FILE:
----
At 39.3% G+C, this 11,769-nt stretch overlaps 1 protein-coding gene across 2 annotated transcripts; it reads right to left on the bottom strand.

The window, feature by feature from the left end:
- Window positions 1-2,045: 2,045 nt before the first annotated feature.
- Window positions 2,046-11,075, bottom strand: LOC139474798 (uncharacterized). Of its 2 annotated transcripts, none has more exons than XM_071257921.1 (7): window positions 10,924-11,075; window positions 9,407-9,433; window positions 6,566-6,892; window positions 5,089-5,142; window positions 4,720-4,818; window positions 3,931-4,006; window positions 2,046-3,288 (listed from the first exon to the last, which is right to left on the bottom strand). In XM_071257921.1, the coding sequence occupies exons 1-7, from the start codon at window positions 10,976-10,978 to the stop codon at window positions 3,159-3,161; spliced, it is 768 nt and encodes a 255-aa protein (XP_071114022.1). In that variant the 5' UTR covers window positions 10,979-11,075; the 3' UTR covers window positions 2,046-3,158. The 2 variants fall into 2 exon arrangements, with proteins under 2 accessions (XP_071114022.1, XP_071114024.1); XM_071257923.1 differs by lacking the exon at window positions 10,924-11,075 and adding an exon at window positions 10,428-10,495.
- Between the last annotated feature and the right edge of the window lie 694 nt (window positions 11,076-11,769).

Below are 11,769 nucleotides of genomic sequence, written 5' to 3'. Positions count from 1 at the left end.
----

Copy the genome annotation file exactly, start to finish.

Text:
At 39.3% G+C, this 11,769-nt stretch overlaps 1 protein-coding gene across 2 annotated transcripts; it reads right to left on the bottom strand.

The window, feature by feature from the left end:
- Window positions 1-2,045: 2,045 nt before the first annotated feature.
- Window positions 2,046-11,075, bottom strand: LOC139474798 (uncharacterized). Of its 2 annotated transcripts, none has more exons than XM_071257921.1 (7): window positions 10,924-11,075; window positions 9,407-9,433; window positions 6,566-6,892; window positions 5,089-5,142; window positions 4,720-4,818; window positions 3,931-4,006; window positions 2,046-3,288 (listed from the first exon to the last, which is right to left on the bottom strand). In XM_071257921.1, the coding sequence occupies exons 1-7, from the start codon at window positions 10,976-10,978 to the stop codon at window positions 3,159-3,161; spliced, it is 768 nt and encodes a 255-aa protein (XP_071114022.1). In that variant the 5' UTR covers window positions 10,979-11,075; the 3' UTR covers window positions 2,046-3,158. The 2 variants fall into 2 exon arrangements, with proteins under 2 accessions (XP_071114022.1, XP_071114024.1); XM_071257923.1 differs by lacking the exon at window positions 10,924-11,075 and adding an exon at window positions 10,428-10,495.
- Between the last annotated feature and the right edge of the window lie 694 nt (window positions 11,076-11,769).

Below are 11,769 nucleotides of genomic sequence, written 5' to 3'. Positions count from 1 at the left end.